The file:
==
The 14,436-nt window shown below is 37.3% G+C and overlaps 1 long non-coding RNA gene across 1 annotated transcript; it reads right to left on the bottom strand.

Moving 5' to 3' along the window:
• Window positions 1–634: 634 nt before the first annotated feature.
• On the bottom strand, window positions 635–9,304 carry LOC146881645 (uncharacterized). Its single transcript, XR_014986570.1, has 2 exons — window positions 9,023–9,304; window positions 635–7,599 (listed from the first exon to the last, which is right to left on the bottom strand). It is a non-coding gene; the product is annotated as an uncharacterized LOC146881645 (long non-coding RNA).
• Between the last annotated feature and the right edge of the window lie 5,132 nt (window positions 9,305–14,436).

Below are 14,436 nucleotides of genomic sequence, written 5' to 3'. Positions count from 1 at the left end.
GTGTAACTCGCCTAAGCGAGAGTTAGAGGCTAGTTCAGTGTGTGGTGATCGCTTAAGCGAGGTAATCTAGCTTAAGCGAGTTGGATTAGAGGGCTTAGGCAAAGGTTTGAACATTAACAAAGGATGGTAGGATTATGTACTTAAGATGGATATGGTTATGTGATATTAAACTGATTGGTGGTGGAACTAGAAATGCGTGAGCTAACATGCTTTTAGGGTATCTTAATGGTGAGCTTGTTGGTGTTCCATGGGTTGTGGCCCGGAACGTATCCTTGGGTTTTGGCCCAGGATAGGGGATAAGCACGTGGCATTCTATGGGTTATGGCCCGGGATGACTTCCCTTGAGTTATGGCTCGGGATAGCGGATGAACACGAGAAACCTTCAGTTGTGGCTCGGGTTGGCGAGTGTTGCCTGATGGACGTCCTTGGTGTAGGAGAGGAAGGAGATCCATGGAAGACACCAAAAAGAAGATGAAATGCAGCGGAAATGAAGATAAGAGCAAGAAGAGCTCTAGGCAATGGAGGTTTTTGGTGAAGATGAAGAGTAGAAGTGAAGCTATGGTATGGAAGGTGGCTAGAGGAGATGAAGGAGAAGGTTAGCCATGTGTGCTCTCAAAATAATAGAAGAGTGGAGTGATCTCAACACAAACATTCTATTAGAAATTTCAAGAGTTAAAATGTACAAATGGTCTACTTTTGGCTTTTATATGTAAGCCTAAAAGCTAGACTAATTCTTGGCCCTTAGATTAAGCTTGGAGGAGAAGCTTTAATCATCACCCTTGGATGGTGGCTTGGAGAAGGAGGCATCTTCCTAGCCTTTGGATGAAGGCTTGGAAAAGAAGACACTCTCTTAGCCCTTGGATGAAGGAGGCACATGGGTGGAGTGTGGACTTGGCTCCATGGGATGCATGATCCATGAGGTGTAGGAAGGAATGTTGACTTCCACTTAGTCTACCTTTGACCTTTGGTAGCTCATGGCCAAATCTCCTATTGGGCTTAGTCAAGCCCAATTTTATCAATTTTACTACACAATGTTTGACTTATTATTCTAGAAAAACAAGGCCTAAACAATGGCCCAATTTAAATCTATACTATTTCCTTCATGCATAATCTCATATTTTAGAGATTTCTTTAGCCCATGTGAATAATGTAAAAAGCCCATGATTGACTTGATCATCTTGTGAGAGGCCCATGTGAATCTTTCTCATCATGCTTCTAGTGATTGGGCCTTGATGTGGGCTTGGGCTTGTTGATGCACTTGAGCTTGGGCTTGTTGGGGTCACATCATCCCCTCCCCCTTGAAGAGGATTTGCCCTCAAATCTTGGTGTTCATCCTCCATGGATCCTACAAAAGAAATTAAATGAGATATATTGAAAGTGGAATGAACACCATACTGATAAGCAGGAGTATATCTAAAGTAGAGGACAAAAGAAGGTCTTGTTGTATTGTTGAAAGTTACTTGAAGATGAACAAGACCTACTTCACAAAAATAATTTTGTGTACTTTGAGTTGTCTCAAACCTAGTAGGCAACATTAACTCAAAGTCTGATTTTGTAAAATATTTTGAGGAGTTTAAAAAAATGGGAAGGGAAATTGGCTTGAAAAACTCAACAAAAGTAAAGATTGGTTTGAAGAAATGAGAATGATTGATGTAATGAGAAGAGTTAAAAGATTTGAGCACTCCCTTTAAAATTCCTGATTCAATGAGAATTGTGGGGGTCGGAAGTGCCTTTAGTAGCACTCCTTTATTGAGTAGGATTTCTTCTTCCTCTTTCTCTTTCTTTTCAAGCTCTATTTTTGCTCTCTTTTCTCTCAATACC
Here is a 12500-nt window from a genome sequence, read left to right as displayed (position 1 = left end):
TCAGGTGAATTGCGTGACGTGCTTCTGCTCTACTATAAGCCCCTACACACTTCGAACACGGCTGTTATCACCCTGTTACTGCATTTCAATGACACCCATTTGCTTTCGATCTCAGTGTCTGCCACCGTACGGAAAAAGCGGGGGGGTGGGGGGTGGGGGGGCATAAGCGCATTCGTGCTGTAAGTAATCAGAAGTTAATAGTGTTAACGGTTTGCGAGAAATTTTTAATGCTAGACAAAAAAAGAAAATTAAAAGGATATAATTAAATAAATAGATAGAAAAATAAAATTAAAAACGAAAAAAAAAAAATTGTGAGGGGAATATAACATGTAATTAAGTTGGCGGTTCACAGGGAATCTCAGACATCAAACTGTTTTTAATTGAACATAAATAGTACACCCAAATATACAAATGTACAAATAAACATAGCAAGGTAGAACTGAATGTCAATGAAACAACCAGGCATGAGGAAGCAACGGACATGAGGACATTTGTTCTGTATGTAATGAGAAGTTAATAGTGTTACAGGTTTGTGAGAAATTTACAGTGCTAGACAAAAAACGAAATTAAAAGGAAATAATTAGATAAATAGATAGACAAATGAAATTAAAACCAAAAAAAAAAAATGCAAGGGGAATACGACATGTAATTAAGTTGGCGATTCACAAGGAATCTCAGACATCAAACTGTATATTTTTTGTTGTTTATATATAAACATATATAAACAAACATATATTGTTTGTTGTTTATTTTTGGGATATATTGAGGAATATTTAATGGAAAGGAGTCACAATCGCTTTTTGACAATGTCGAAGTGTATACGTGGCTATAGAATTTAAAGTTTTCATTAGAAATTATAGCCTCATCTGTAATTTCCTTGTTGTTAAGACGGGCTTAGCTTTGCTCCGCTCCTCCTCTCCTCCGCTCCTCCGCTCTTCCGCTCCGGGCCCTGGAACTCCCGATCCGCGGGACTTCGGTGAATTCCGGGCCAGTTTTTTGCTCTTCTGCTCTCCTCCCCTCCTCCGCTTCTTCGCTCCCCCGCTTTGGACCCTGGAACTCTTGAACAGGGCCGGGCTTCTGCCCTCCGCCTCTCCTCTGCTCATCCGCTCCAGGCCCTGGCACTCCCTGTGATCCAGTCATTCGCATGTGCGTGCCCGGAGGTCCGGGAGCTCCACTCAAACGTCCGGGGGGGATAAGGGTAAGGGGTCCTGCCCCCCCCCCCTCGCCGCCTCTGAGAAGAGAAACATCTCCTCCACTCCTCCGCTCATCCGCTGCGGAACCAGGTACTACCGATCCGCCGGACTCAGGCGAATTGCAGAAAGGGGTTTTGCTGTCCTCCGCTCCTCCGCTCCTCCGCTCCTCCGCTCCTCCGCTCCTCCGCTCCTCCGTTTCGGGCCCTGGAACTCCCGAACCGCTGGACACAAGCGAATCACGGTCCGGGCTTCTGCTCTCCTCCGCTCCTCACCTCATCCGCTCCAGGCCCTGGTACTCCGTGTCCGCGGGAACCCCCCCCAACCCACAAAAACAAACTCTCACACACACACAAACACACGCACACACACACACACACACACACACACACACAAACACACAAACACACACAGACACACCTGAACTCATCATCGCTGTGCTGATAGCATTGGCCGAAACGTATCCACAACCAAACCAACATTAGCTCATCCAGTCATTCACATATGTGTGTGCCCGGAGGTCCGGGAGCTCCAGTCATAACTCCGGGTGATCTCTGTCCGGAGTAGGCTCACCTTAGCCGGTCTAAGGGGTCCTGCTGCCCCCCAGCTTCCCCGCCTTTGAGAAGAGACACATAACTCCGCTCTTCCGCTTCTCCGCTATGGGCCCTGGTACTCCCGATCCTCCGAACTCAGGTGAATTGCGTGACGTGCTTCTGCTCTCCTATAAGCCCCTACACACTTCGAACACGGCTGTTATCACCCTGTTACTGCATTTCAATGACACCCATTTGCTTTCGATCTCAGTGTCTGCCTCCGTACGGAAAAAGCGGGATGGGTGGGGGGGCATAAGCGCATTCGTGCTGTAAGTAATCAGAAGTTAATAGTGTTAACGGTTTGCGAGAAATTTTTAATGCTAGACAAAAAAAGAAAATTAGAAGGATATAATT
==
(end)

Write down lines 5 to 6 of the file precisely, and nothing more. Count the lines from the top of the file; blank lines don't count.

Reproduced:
• Between the last annotated feature and the right edge of the window lie 5,132 nt (window positions 9,305–14,436).

Below are 14,436 nucleotides of genomic sequence, written 5' to 3'. Positions count from 1 at the left end.